The feeling I got from the new version? It's as if GONE WITH THE WIND has an extended ending with Scarlett finding Rhett again only to find out that he's already married to some random woman and has a few kids of his own**. But of course, the idea of GWTW being longer than its original 4 hours is already scary enough.
Still a really good movie, but definitely not as good as the original, to me.
Anyone else with any thoughts?
Gotta add a video of the ending. Powerful stuff.
The famous 'Kissing Montage' ending in Cinema Paradiso
* Er, hits a bit too close to home for me...
** I'm disregarding of the existence of Alexandra Ripley's SCARLETT, the 1991 authorized sequel of GONE WITH THE WIND.
y the guy in the video looked so shocked & confused?ReplyDelete
the song in the video is so nice & the kissings.. fuyooo..
Salvatore (guy in the video) inherited the film reel that Alfredo left for him. Turned out that the reel was made up out of film clips from every film Alfredo has projected in the theater many many years ago. (Alfredo, as a projectionist, had to cut out the romantic scenes from movies to please the local censor back then)ReplyDelete
Salvatore probably cried because of all those memories he had with Alfredo, more than thirty years ago.
(the little boy at the top pic is the Salvatore when young)
yeah, the old shorter one's definitely much better!ReplyDelete
still, it's an amazingly good movie.
You might like Les Choriste too if you like this.
Yeah, I (or rather, my dad) think I might have the DVD. Seemed like a Dead Poets Society/ Goodbye Mr Chips/ Mr Holland's Opus-type film, except in French.ReplyDelete
Wow, The Chorus' user ratings at IMDB is 7.8. Must be a damned good film then.ReplyDelete
Bloody hell, I just watched Cinema Paradiso yesterday coz we were forced to for class.ReplyDelete
For whatever reason, the famous ending never did touch me, not even the first time i saw it.
Me neither, but I blamed the Elena subplot for lessening the impact of the ending. Not sure, maybe I would be more moved if I initially saw the original version.ReplyDelete
Hmmm, this post just reminds me of how much I used to love films when I was younger, and how much I dislike most of the Hollywood non-sense that passes for movies these days.ReplyDelete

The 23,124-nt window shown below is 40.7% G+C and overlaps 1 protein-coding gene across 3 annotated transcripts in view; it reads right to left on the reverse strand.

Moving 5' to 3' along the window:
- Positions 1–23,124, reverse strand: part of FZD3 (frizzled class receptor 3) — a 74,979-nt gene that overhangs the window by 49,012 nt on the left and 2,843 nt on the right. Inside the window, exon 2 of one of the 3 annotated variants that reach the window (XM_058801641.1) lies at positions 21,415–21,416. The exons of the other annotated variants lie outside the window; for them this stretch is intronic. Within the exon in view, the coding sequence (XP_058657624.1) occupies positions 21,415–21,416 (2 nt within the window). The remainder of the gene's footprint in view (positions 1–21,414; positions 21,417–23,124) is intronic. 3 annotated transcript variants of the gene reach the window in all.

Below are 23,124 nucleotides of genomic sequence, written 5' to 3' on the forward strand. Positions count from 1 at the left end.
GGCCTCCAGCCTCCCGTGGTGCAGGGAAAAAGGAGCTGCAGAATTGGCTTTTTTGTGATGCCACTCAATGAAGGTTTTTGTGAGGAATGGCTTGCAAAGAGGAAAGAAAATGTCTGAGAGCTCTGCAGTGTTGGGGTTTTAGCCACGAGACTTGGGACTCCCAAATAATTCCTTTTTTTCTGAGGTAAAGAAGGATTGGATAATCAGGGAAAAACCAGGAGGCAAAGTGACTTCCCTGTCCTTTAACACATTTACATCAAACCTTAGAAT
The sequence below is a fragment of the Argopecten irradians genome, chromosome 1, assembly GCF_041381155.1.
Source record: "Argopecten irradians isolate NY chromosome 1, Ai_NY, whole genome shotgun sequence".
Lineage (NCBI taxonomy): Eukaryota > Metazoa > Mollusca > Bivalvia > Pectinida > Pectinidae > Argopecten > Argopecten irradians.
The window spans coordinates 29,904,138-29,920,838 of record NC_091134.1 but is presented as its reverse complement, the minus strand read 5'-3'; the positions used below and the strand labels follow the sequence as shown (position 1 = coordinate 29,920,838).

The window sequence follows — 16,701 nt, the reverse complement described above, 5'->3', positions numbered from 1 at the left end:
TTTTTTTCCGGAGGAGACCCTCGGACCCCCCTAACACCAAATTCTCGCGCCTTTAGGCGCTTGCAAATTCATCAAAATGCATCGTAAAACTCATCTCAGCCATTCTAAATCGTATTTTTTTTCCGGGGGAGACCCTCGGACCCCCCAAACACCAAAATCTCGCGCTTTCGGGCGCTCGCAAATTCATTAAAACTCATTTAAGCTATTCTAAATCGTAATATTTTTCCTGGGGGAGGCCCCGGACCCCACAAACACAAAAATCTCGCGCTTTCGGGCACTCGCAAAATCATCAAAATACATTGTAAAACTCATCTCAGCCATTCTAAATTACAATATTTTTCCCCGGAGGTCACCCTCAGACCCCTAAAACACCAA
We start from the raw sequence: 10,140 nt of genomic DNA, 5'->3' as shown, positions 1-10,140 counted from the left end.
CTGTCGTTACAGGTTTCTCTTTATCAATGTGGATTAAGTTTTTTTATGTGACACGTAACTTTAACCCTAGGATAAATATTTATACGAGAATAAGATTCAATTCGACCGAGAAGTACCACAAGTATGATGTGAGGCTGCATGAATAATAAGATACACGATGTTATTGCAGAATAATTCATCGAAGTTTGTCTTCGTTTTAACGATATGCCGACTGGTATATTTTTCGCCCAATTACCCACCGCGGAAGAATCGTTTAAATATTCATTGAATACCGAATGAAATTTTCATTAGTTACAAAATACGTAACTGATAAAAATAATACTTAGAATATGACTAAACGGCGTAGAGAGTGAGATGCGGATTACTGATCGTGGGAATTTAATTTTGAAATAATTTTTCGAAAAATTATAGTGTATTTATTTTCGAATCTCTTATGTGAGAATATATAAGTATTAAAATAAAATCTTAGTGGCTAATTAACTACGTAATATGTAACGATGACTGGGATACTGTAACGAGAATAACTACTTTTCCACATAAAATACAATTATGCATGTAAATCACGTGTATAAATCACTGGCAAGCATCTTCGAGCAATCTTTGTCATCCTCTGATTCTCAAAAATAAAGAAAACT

I'm glad there are still foreign countries making films that can turn out gems like this [even though it is, as you point out, from 1988].
Even the Hollywood movies I do like seem to be more fluff than substance. [For instance, I like the Pirates of the Carribean movies, though they are hardly cinema classics].
How often do I feel motivated to go to the cinema? Maybe like once a year?ReplyDelete
For people currently working, I like about three directors (Iwai, Wong, Miike). I will watch shit by them and ignore most everything else. To get a movie made you have to have financial backing and so you need to make a ridiculous amount of compromises to satisfy producers, financiers, etc. Hollywood, I just ignore it.
I was actually going to do a feature for this blog called 'Movies That Don't Suck', in which I'd talk about movies I can stand to watch more than ten times and why I like them, but I don't think I have the motivation to really follow it through.
I don't know, I don't think the amount of quality films being churned out is getting lesser, maybe it's more likely that we are getting exposed to more films (and that it's easier to acquire these films) that we start having higher standards.ReplyDelete
I mean, it's not as if Asian or European cinemas are releasing any less shitty films than Hollywood, just that we get to see shitty Hollywood films more due to wider international distribution, thus easier to diss Hollywood.
Saw a quite a number of good stuff recently, just that they happened not to be showing in Malaysian cinemas. Hah.